Shady Malaysian businessman Jho Low allegedly stole from the poor of his homeland to give to charities favored by American celebrities.
Low, a chubby, socially awkward Wharton grad, is at the center of a $6 billion theft from Malaysian development fund 1MDB, which was created to help poor people in the Southeast Asian nation.
Most of the money he allegedly pilfered was used to buy property, a yacht, a jet, art and diamonds for himself and his lovers, like Miranda Kerr, as well as celebrities he wanted to hang out with, according to the US government, which has filed suits to claw back $1.6 billion in stolen assets.
“I don’t know what the charities’ ethical practice should be,” Malaysian member of parliament Tony Pua told The Post.
“The monies can’t be returned to the Malaysian government, because the government is comprised of people complicit in laundering the money in the first place. The charities should set up a separate trust for the funds serving a cause benefiting Malaysians, or return the money to Malaysia if the current government is deposed,” he added.
Low became a “philanthropist” after his wild, booze-soaked parties with scantily-clad women were exposed in the press, along with his payments to celebrities to accompany him and perform for him as he traveled, gambled and partied his way around the globe on private jets, yachts and residences — all paid for with allegedly pilfered cash.
The Leonardo DiCaprio Foundation received “millions of dollars” from Low.
Grammy award winning songbird Alicia Keys, who traveled with Low on luxury ski trips to France and Canada, also received money from Low for the charity she co-founded, Keep A Child Alive, to fight AIDS in Africa and We Are Here Movement. Keys did not return calls.
Low also gave money to Gabrielle’s Angel Foundation, a charity founded by Denise Rich, a former New Yorker who gave up her citizenship more than a decade after Bill Clinton pardoned her late ex-husband, Marc Rich, who was wanted in the U.S. for tax evasion.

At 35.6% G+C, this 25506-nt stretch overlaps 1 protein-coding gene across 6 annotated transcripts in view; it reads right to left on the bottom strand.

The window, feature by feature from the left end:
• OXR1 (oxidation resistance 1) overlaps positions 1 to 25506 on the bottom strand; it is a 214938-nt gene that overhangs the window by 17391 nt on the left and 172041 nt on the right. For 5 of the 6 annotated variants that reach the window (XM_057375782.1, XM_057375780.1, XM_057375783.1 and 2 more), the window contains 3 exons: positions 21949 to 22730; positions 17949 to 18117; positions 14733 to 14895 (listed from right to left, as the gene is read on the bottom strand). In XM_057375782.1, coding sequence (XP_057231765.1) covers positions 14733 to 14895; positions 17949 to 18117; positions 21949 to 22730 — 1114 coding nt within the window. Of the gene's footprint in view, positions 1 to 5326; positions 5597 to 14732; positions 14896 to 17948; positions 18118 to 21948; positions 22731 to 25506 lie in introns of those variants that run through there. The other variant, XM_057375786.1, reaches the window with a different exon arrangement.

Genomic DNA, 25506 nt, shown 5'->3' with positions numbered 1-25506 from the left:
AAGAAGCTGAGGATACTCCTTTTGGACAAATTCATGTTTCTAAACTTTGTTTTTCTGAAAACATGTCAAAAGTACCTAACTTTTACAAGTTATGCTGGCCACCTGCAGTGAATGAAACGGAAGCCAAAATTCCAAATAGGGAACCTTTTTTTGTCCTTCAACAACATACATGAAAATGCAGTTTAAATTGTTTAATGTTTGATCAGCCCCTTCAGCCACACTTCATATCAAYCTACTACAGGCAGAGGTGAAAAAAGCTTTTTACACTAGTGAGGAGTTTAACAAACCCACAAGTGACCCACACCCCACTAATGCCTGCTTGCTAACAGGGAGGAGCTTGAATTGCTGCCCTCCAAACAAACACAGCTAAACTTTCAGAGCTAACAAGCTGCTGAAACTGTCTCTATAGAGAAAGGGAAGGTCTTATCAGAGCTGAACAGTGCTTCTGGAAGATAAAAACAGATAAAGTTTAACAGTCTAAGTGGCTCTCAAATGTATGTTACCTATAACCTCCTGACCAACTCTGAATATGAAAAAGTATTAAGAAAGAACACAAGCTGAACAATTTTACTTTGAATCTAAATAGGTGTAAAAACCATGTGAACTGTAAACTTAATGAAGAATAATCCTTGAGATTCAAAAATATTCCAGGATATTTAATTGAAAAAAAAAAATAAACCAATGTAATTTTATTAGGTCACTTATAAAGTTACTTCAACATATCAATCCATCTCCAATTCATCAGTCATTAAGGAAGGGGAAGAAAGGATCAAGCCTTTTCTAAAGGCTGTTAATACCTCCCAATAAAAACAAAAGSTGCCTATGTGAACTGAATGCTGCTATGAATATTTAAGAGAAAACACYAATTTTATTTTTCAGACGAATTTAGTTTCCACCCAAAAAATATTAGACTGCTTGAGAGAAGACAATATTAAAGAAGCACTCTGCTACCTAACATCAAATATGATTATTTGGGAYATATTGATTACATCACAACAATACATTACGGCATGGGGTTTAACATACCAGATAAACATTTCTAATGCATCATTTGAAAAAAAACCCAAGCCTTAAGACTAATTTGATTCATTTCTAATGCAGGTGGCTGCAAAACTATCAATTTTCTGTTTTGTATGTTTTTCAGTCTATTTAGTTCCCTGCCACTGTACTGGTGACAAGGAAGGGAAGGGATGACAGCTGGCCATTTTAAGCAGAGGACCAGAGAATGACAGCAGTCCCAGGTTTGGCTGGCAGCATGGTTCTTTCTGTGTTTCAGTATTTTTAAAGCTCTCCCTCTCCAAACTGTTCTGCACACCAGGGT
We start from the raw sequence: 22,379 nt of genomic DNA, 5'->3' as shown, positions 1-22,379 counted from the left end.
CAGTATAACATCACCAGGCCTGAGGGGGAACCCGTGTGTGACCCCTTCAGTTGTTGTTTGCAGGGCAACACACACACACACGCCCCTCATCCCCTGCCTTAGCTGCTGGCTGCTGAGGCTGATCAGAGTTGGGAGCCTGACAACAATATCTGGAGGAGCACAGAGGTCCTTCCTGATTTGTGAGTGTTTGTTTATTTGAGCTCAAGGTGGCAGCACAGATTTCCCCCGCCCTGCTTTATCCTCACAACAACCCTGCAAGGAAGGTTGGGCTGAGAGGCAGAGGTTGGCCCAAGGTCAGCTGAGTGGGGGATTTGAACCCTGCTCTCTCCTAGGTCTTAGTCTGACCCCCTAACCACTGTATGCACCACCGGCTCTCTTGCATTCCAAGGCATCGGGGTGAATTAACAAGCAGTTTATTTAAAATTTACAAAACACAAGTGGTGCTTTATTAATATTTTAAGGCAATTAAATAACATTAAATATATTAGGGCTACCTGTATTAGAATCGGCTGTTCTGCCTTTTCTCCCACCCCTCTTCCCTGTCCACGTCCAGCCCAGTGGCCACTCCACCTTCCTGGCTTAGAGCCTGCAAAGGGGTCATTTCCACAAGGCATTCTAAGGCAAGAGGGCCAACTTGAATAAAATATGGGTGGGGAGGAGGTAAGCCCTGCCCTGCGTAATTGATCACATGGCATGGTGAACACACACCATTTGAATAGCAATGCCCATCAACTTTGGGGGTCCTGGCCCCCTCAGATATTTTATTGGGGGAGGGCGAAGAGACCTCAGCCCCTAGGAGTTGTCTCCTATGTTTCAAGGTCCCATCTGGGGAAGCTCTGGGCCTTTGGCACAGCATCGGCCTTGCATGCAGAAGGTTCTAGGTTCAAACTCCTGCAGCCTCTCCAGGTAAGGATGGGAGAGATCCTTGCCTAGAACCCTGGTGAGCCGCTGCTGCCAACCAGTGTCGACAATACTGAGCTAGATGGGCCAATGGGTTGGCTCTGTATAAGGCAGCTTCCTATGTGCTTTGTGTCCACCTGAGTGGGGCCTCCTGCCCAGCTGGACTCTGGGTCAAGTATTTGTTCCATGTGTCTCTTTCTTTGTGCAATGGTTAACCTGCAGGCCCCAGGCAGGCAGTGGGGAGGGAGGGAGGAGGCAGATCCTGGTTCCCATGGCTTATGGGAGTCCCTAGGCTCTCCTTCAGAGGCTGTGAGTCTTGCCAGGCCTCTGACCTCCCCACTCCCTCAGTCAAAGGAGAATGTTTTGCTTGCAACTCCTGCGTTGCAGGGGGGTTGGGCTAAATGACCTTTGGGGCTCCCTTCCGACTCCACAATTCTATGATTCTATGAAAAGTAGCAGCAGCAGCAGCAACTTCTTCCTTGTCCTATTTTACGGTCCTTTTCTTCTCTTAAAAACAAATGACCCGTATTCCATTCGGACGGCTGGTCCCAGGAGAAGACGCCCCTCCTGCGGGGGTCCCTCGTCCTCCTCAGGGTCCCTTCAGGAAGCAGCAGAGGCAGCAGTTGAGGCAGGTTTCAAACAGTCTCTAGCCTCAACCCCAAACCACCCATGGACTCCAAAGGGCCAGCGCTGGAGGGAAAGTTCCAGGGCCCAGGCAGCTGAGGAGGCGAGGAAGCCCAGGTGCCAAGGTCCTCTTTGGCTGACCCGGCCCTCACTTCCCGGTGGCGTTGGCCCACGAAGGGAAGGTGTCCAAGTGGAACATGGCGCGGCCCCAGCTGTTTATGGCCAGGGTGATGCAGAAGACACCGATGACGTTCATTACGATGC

Low also gave money to save wild cats. He gave at least $20 million to Panthera, a wild cat foundation created in 2014 by New York-born mercurial mineral mining billionaire Thomas Kaplan, a board member of Manhattan’s prestigious 92nd Street Y. Kaplan is one of the biggest investors in gold and silver and has close ties to the British political establishment, including ex-UK premier Tony Blair.
Low also invested $150 million in Kaplan’s company, Electrum Group LLC and joined its board for a time.
While the government is seizing the $150 million that Low invested in Electrum, which is cooperating, it has not made a claim against Kaplan’s Panthera charity.
After having a “cancer scare,” Low also gave $50 million to the University of Texas MD Anderson Cancer Center.
A news lover, Low also gave $25 million to the United Nations Foundation, which told The Post it “only” received $3 million. In addition, Low gave to National Geographic Pristine Seas Fund, which still lists Low’s Jynwel foundation as a partner on its home page. National Geographic was also one of the producers of DiCaprio’s documentary, Before the Flood.
Low’s also pledged at least $20,000 a year to the Motion Picture Television Fund.
The University of Texas MD Anderson Cancer Center told the Post they received “a portion” of the $50 million.
“Those funds have been expended in accordance with the donor’s wishes,” a spokesman told the Post by email.
Low also donated to Children’s National Hospital, Earth To Paris, Global Daily, IRIN News, and Mashable Social Good Summit.
NEW YORK POST